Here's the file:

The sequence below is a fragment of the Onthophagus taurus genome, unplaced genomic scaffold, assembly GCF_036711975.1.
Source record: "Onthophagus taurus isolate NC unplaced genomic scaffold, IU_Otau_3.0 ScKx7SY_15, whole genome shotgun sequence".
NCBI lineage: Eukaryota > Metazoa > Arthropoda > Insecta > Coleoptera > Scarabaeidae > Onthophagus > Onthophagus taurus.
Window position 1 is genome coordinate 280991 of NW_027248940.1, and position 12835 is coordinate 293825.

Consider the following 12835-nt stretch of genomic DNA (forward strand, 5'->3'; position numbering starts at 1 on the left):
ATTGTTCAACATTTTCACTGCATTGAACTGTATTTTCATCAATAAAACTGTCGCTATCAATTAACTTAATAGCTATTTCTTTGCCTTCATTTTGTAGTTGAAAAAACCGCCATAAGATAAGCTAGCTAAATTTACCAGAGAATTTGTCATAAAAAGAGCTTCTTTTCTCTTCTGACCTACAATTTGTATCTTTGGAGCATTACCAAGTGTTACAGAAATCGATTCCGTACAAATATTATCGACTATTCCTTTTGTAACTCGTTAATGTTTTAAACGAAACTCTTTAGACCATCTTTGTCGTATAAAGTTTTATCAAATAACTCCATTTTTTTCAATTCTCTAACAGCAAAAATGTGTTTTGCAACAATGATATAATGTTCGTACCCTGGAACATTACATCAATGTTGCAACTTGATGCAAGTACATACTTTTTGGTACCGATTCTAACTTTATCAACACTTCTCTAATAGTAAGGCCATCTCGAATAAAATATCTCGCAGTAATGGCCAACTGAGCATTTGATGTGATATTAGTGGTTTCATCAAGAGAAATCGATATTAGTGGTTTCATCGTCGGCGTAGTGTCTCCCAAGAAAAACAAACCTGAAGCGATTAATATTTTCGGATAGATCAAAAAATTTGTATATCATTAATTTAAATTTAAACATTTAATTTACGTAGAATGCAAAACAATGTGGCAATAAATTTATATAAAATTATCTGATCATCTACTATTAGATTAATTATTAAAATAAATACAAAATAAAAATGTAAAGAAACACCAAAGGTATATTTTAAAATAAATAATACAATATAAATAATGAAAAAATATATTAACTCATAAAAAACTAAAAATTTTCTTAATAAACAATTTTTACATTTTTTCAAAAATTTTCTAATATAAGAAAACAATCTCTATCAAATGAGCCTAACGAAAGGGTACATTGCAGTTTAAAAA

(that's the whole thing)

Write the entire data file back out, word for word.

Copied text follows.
The sequence below is a fragment of the Onthophagus taurus genome, unplaced genomic scaffold, assembly GCF_036711975.1.
Source record: "Onthophagus taurus isolate NC unplaced genomic scaffold, IU_Otau_3.0 ScKx7SY_15, whole genome shotgun sequence".
NCBI lineage: Eukaryota > Metazoa > Arthropoda > Insecta > Coleoptera > Scarabaeidae > Onthophagus > Onthophagus taurus.
Window position 1 is genome coordinate 280991 of NW_027248940.1, and position 12835 is coordinate 293825.

Consider the following 12835-nt stretch of genomic DNA (forward strand, 5'->3'; position numbering starts at 1 on the left):
ATTGTTCAACATTTTCACTGCATTGAACTGTATTTTCATCAATAAAACTGTCGCTATCAATTAACTTAATAGCTATTTCTTTGCCTTCATTTTGTAGTTGAAAAAACCGCCATAAGATAAGCTAGCTAAATTTACCAGAGAATTTGTCATAAAAAGAGCTTCTTTTCTCTTCTGACCTACAATTTGTATCTTTGGAGCATTACCAAGTGTTACAGAAATCGATTCCGTACAAATATTATCGACTATTCCTTTTGTAACTCGTTAATGTTTTAAACGAAACTCTTTAGACCATCTTTGTCGTATAAAGTTTTATCAAATAACTCCATTTTTTTCAATTCTCTAACAGCAAAAATGTGTTTTGCAACAATGATATAATGTTCGTACCCTGGAACATTACATCAATGTTGCAACTTGATGCAAGTACATACTTTTTGGTACCGATTCTAACTTTATCAACACTTCTCTAATAGTAAGGCCATCTCGAATAAAATATCTCGCAGTAATGGCCAACTGAGCATTTGATGTGATATTAGTGGTTTCATCAAGAGAAATCGATATTAGTGGTTTCATCGTCGGCGTAGTGTCTCCCAAGAAAAACAAACCTGAAGCGATTAATATTTTCGGATAGATCAAAAAATTTGTATATCATTAATTTAAATTTAAACATTTAATTTACGTAGAATGCAAAACAATGTGGCAATAAATTTATATAAAATTATCTGATCATCTACTATTAGATTAATTATTAAAATAAATACAAAATAAAAATGTAAAGAAACACCAAAGGTATATTTTAAAATAAATAATACAATATAAATAATGAAAAAATATATTAACTCATAAAAAACTAAAAATTTTCTTAATAAACAATTTTTACATTTTTTCAAAAATTTTCTAATATAAGAAAACAATCTCTATCAAATGAGCCTAACGAAAGGGTACATTGCAGTTTAAAAA